Call for specific classes in all schools to cover domestic heating
Parent will likely tell you they hear very similar complaints at home about domestic heating. Commonly; “Who turned the thermostat up again?” and “Who left the door open when the heating is going full pelt?”. The observation “I’m not made of money” is also likely.
It’s because of these almost universal parental observations that schools need to spend time teaching children about saving energy and domestic heating as part of their curriculum.
Yorkshire-based Warm.co.uk say that in an age of rising energy prices and diminishing energy security, it’s time that young people are taught that gas and electricity are not finite resources and that heating has become a hot topic.
“We’ve become used to warm comfortable homes rather than teaching young people that heating is one of many things that shouldn’t be taken for granted,” says Warm.co.uk spokesperson Jonathan Ratcliffe.
Teaching the energy leaders of the future
Schools already teach ecology and green living as part of the curriculums. Unfortunately, these are often along broad themes that don’t cover all pressing topics.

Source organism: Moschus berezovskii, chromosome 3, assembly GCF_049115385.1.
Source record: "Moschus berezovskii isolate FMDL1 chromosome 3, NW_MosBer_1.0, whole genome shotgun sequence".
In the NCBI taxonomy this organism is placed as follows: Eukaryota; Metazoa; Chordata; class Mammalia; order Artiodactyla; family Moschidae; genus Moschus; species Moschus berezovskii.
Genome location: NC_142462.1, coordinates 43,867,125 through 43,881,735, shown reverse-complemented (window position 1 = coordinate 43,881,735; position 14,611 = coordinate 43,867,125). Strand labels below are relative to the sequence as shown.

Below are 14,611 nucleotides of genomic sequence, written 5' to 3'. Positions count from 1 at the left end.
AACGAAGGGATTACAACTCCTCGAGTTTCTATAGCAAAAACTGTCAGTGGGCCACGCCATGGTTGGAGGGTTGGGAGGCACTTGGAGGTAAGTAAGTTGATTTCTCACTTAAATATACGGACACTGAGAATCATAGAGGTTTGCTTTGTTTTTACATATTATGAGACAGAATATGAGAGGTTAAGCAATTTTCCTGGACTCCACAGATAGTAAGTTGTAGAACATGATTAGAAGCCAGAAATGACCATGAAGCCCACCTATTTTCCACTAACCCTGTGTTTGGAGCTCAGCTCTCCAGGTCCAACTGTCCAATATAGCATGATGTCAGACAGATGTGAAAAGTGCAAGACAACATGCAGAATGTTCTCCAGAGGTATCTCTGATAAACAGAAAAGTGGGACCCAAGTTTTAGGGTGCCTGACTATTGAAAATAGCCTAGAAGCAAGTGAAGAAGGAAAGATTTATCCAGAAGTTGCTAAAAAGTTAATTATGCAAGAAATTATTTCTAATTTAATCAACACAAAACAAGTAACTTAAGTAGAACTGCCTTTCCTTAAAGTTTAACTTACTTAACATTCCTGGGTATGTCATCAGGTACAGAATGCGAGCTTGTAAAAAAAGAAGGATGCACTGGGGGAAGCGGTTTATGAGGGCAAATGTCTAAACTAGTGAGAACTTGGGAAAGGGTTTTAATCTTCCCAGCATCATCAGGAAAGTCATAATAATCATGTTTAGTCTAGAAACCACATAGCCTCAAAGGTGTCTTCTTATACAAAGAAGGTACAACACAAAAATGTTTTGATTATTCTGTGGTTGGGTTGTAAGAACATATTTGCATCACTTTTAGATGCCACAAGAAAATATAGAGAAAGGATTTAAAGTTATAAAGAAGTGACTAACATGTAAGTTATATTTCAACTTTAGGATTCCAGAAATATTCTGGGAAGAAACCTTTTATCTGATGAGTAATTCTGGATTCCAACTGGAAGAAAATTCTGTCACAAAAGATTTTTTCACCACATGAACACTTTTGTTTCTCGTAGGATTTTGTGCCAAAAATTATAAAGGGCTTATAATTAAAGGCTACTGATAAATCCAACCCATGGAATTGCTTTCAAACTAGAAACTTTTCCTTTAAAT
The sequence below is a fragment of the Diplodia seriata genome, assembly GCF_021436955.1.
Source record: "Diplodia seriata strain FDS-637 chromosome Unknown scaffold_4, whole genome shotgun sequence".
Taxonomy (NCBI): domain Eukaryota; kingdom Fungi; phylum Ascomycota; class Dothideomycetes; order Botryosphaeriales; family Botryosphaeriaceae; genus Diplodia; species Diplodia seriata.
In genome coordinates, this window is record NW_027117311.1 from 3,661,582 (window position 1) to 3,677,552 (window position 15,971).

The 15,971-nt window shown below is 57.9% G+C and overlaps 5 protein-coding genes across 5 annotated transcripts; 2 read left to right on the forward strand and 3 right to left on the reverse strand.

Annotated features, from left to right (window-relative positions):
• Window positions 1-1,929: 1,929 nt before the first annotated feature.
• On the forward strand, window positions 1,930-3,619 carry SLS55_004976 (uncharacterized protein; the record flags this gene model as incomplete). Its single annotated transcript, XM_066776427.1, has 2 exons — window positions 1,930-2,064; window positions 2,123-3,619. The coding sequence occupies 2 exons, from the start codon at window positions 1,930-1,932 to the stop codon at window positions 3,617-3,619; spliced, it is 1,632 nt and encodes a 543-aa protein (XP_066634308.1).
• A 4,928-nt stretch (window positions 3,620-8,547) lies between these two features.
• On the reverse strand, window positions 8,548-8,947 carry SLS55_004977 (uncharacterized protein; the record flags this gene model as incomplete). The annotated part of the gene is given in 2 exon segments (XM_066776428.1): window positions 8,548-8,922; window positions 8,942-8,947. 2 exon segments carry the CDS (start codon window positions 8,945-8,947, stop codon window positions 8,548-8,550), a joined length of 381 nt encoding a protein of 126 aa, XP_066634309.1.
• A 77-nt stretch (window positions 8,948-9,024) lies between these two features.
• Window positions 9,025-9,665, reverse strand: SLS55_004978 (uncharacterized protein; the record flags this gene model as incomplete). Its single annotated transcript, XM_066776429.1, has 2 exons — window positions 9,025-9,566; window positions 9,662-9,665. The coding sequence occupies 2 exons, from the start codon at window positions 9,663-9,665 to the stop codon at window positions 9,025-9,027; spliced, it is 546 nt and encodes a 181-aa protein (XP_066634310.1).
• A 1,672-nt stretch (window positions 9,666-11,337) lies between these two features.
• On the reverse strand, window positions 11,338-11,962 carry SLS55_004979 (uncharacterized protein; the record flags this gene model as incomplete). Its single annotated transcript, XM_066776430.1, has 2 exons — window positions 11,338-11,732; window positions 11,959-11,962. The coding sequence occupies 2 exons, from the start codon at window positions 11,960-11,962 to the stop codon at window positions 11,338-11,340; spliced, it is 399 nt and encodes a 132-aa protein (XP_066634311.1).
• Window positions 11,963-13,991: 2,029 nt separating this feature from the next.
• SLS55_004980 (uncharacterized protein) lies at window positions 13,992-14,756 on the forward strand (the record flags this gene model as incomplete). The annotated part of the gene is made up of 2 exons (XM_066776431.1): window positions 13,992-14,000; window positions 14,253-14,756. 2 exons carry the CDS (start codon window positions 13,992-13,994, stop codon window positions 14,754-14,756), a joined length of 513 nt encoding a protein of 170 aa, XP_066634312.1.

“It’s great, for example, that young people are seen as thought leaders in recycling rubbish, and we need to harness that enthusiasm for other green issues,” says Ratcliffe.
It’s well known that for every degree you turn down your thermostat, you save five per cent on your energy bill. But – like anything- it’s much more complicated than that.
“Energy classes in schools shouldn’t be just about the cost,” says Ratcliffe. “The trouble is that because parents are footing the bill, the money becomes an abstract concept to kids.”
Focus in classes should instead be on domestic heating and energy:
The sources of our heating energy
Domestic heating and its contribution to global warming
Investing in greener energy
How young people can take positive steps at home and in the wider world
There are several important lessons for kids to learn. Why not explore the reasons behind energy use and why preserving energy is important?
Unique teaching techniques?
The teaching could come from unusual angles, Ratcliffe says.
“We live in an increasingly sedentary society, and people come home from work or school and just sit down and do nothing,” he explains. “When you’re not moving, you’re going to need the heating up higher as a result.”
“Why not – and this might blow your mind – get up and do something. Go for a walk. Take some exercise. Therefore, you won’t need the heating up full pelt.”
Warm.co.uk’s Jonathan Ratcliffe says that this isn’t a demand to shoe-horn lessons into an already crowded school curriculum.
“This is important in addition to current citizenship teaching so young people can arm themselves for the years ahead, where our energy security becomes more fragile,” he says.
“Yes, they’ll be saving Bank of Mum and Dad a small fortune by turning the heating down, but they’ll also be learning important life lessons for when they themselves become adults.”